This is the season when everyone in public life in France, from the President downwards, offers their voeux (good wishes) to us ordinary folk. This normally consists of a speech telling you what they did the previous year; what they are going to do during the coming year; and how much more they would be able to do if only they had the money.
I might be mistaken, but I don’t think similar events exist in the UK – or at least not to the same extent. But in France, the Maire of even the tiniest commune offers his or her voeux to the assembled population. The majority of the 37,000 communes in France – around 80% – have less than 1,500 inhabitants. Yet they have a wide range of functions – certainly more than parish councils of equivalent size places in the UK.
Our Maire offered his voeux last week in the village salle des fêtes. I regret to say that we didn’t go since we are at the extremity of our commune, our village hall is 8 kilometres away and it was cold and miserable.
However, we did receive, unusually early, a copy of the Bulletin Municipal, or annual report, for 2012. In our early years here, this publication appeared around the end of June and was somewhat out of date by that time. While it’s not comprehensive, it’s nonetheless an interesting snapshot of life in a village in SW France.
Where does the money go?
Naturally, the first item in the Bulletin is the budget. You need a degree in advanced calculus to decipher the tables but if you read on things become clearer.
Our commune covers a large area and one of the largest items of expenditure is the upkeep of the road network. According to the Bulletin, this comprises 111 kilometres of metalled road. Mostly, maintenance consists of two blokes patrolling with a truck and filling the potholes unevenly with lumps of tarmac. But more extensive works are sometimes needed, compounded by recent harsher winters and damage caused by farm vehicles. Don’t get me started on our own lane, which this winter is a river of mud and pockmarked with suspension-jarring ruts.
Next up is l’état civil, i.e. births, marriages and deaths. This reflects in microcosm the demographic of la France profonde. Alas, the 37 deaths outnumber the 20 births and 12 marriages in 2012. At least 22 (nearly 60%) were in their eighties and nineties, evidence that they do live to a ripe old age around here. Rural depopulation in the 20th century hit our village like so many. In 1900, there were more than 4,000 inhabitants. This has dwindled to about 1,600 today. Lack of jobs and the cost of housing are not conducive to young people setting up home here.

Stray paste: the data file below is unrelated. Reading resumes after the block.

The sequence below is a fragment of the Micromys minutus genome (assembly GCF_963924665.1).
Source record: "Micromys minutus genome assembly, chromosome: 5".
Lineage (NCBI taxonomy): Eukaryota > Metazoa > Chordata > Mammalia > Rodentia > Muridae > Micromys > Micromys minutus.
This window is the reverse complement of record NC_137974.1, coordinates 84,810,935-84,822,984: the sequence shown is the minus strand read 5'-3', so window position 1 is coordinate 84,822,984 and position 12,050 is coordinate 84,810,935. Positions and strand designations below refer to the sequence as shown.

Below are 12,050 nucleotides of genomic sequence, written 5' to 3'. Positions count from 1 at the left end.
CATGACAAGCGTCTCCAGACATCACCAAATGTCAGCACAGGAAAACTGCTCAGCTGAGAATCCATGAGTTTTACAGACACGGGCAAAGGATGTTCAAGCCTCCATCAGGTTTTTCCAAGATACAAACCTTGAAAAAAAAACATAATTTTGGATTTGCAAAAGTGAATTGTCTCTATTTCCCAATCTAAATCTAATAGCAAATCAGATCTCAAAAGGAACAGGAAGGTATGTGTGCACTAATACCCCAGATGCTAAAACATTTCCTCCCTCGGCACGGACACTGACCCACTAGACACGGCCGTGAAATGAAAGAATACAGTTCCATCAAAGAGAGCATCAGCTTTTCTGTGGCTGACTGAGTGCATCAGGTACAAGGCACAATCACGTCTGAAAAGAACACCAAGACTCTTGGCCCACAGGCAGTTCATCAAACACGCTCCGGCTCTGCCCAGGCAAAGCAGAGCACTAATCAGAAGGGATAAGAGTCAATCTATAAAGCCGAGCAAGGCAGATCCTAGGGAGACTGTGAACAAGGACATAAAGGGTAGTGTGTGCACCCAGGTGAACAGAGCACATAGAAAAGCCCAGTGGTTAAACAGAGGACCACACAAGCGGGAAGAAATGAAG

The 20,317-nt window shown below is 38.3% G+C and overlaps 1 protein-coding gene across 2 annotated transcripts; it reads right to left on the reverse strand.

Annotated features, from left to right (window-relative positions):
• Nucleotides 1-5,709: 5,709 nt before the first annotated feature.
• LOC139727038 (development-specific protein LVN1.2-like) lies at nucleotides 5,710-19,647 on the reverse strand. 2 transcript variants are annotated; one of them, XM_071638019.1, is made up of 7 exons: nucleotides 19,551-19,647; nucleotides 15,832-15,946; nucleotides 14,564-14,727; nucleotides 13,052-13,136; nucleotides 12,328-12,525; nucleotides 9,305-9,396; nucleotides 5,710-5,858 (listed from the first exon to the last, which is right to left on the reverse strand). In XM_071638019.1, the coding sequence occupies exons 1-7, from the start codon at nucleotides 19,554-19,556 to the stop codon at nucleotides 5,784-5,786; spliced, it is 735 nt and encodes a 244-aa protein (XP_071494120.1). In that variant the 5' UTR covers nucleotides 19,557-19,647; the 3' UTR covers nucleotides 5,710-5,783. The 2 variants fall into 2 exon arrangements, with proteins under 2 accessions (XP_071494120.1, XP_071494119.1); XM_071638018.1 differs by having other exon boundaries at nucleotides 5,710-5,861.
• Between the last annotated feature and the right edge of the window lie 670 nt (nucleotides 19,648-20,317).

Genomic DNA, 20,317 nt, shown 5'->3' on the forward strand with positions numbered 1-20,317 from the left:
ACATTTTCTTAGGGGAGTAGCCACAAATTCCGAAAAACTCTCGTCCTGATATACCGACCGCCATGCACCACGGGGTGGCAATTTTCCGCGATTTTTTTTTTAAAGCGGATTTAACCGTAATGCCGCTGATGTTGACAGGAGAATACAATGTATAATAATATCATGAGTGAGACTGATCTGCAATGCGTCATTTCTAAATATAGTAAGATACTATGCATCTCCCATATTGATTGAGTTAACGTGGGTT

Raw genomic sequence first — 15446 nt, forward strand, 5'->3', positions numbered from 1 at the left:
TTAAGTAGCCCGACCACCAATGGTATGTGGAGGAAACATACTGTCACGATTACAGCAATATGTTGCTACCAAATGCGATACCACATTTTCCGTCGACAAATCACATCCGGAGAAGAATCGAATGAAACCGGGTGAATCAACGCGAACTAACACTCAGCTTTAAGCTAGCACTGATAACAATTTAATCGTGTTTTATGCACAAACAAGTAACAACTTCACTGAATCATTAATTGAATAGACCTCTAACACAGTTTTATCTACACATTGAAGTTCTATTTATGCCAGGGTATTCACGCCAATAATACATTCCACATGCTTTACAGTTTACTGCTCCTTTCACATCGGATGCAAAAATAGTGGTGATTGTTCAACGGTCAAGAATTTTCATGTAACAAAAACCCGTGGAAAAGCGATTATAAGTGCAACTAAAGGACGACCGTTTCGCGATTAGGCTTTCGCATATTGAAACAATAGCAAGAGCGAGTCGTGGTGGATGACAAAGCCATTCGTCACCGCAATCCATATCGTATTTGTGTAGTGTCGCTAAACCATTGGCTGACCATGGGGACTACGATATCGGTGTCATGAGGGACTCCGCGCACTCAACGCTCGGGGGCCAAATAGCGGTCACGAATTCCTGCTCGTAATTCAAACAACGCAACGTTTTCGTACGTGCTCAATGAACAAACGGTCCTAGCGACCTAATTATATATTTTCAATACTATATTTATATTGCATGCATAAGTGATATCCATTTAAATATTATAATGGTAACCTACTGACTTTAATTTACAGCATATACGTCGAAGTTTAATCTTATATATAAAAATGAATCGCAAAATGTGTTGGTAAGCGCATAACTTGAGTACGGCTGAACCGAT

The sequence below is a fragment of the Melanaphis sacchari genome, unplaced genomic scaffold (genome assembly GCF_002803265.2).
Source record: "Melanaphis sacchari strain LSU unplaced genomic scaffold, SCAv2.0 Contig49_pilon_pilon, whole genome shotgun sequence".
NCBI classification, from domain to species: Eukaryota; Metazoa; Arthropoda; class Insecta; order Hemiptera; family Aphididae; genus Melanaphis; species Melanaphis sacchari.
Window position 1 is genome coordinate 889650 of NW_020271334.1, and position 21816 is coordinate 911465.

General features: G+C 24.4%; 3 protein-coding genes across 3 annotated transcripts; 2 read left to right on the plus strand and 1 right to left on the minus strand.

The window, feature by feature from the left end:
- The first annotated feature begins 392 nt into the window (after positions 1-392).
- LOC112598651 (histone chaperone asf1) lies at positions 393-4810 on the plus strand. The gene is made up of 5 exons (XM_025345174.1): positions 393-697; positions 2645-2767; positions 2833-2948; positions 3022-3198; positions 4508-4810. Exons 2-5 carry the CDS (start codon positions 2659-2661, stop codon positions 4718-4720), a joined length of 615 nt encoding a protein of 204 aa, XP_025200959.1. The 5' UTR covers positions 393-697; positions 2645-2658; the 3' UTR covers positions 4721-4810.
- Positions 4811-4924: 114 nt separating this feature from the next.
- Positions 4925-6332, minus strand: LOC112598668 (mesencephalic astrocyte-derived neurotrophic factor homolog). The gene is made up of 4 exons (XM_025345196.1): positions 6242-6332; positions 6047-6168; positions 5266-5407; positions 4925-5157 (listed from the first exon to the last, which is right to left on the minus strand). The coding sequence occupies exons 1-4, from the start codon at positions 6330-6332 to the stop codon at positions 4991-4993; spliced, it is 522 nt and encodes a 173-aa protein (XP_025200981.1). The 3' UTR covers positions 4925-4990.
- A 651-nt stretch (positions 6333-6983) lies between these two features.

Fortunately, the local commerçants (shopkeepers) bucked this trend to some extent last year. Since we moved here, several shops have closed down and some of the shopkeepers are approaching retirement. But, as reported in the Bulletin, the ironmonger’s daughter (could be the title of a novel) has taken over the business, which is good news. Our local quincaillerie is a treasure trove and it would be a sad day if it shut. Also, the lovely young couple, Margo and Steven, who ran a stall at both weekly markets and opened a small shop in the main street, have moved to bigger premises and appear to be thriving. And there are other examples of younger people who are setting up businesses here.
The council attempts to throw some light on recent modifications to the planning regulations in the Bulletin. Having read it, I was not greatly enlightened but full marks to them for effort. And there’s an interesting article about the regulations for cemeteries, which are extensive and strict. While not a jolly subject, it’s worth a post in its own right. After all, it’s one of the two things we can’t avoid – the other one being taxes. And there are plenty of those.
The Bulletin also provides information about the activities of local associations, including restoring the local patrimoine (built heritage), hunting, learning traditional folk dancing and playing ping-pong. And it’s a useful directory of local services and businesses.
The village itself has smartened up since we moved here and there are fewer dilapidated buildings. The main road ploughing through the centre doesn’t do a lot for communal cohesiveness, though. And it’s always a bit of struggle to get the local folk to take part in things, unlike some other local communes. Inevitably, the place is much livelier in the summer when the holidaymakers and second homers are around. There were only three stalls in last week’s Saturday market; in the summer there are around 15.
So, as in most places in rural France, it’s a mixed picture. But, having lived in the back of beyond for 15 years, I couldn’t go back to living in a city.
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